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Facebook general counsel already looking toward 'Metaverse' regulatory questions
17 August 2021 18:49 by Mike Swift
Facebook’s top lawyer, Jennifer Newstead, is focused on present-day regulatory problems like the legal uncertainty of transatlantic data flows and the need for US privacy legislation. But Newstead said today that Facebook is also confronting regulatory questions about the next generation of the Internet.
Facebook’s leadership, from Chief Executive Officer Mark Zuckerberg down, in recent weeks has been talking up what Facebook calls the “metaverse,” a form of what is often called “ubiquitous computing” where people would inhabit a three-dimensional digital world instead of viewing a two-dimensional Internet on a smartphone or computer.
Speaking at a technology conference* in Colorado today with the top lawyers of a leading US Internet service provider, Cox Communications; and a leading content-producer, the Motion Picture Association, Newstead echoed Zuckerberg’s recent statements about the metaverse, describing it as “a successor to what the mobile Internet might look like.”
For example, in the metaverse, the panel discussion with Cox general counsel Jennifer Hightower and MPA general counsel Karyn Temple might be a holographic projection that would transport the Colorado audience and the speakers to a digital space where there would be a shared sense of presence.
“It’s a bold and big concept. It’s not something that is specific to Facebook,” said Newstead, who joined Facebook in 2019. “It’s something that many companies are working on.”
“But it obviously raises a whole host of questions about regulation,” she said, and Facebook is trying to think through what those regulatory questions are, and which policy makers will think about those questions.
Newstead repeated something Zuckerberg and other tech leaders have said many times, that Facebook wants a national privacy law. But she said the advance of data protection laws around the world is also making it more critical to develop global data protection standards. One example of that work is an effort by the Organization for Economic Cooperation and Development that would pave the way for freer international data flows, bolstering the digital economy while dealing with privacy concerns.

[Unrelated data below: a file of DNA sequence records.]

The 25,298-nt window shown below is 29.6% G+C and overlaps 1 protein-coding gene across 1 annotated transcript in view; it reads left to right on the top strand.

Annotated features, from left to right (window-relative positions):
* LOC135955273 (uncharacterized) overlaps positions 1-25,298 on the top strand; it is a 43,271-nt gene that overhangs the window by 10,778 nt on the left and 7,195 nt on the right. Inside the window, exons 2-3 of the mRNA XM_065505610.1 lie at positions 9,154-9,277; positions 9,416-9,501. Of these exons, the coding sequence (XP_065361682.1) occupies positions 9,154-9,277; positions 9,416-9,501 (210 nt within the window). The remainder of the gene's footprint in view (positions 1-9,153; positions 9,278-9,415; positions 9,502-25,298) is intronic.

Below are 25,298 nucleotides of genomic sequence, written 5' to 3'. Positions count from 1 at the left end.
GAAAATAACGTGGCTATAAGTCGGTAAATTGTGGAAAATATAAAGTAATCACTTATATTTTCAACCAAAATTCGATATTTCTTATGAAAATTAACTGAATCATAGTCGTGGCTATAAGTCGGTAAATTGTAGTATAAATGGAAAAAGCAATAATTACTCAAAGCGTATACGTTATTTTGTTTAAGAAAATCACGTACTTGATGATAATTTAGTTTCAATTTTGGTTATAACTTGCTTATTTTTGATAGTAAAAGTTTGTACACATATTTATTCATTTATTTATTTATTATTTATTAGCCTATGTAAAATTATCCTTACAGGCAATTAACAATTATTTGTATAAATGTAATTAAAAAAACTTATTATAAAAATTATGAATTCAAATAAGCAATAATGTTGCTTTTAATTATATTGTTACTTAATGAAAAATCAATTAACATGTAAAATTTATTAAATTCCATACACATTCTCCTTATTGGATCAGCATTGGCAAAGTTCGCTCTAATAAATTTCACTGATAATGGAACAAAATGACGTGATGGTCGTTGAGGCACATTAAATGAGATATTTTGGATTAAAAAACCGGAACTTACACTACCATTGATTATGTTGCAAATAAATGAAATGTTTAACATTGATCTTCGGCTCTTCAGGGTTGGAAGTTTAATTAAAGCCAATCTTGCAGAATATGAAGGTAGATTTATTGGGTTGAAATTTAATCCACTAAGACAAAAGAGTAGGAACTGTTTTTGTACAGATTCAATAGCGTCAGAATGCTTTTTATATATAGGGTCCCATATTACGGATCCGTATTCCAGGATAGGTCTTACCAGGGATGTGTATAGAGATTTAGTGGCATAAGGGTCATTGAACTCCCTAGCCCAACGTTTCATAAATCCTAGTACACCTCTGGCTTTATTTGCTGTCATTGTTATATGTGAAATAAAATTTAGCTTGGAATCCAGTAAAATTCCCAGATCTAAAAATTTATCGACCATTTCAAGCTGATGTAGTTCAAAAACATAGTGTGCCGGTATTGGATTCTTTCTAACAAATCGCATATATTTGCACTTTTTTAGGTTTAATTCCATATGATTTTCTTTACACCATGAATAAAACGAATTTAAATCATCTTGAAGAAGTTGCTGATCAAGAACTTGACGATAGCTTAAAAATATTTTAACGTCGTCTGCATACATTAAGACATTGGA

“We’re really at an inflection point globally about how governments are thinking about regulating the Internet,” Newstead said.
Privacy regulation is a focus for all three general counsels. Hightower, senior vice president for law and policy for Cox Enterprise, the corporate parent of Cox Communications, said the ISP is increasingly concerned about the disconnect between state privacy laws.
California, Virginia and Colorado are the three US states that have passed baseline privacy laws. But absent a clear signal from the White House that privacy legislation should be a priority, there is no sign that the US Congress will pass a national law in the near future, and certainly not before the mid-term US elections in 2022.
“We need clarity. Honestly, from Cox’s perspective, we need clarity from [national] legislation,” Hightower said. The problem with relying on state-level privacy laws, she said, was that “you pretty much wind up playing to the most restrictive regulator, but that means one state is literally dictating mandates and controls your privacy program.”
For a national ISP, state-level privacy regulation is a problem, Hightower said. “Right now we are reacting to state regulations, which can differ, and it's very hard to build an effective privacy database and privacy program that is in compliance with one state’s law when you are a nationwide service provider.”
Temple said content creators are concerned about the link between privacy and piracy, in part because of Europe’s General Data Protection Regulation that has caused ICANN to limit access to metadata that indicates who is using specific web domains, limiting the industry’s ability to go after bad actors online. “I think it’s an important conversation to have,” Temple said, because content creators need to “balance the need for consumer privacy but also the need for us to be able to make sure the online ecosystem continues to be able to thrive for everyone."
Newstead noted that she joined Facebook just as it was entering into a $5 billion privacy settlement with the US Federal Trade Commission. That enforcement action “requires really a rebuilding and reconstituting of our privacy compliance and data control posture from the ground up. This has been an issue that has been front and center for me during my time at Facebook and will be for the foreseeable future,” Newstead said.
At least in tech companies, Newstead said the role of the general counsel is evolving beyond compliance with regulation to also consider how the company’s action is affecting society more broadly. Facebook, for example, has appointed a deputy general counsel who leads a company-wide civil rights organization, she said.
Increasingly, Temple said, companies’ general counsel are being seen as the “moral backbone of the company.”
Cox’s Hightower said for general counsels “it’s completely a new addition to the role and it’s one that will continue to evolve.”
*Technology Policy Institute, Aspen Forum 2021”; Aspen. Colorado, Aug. 15-17, 2021.
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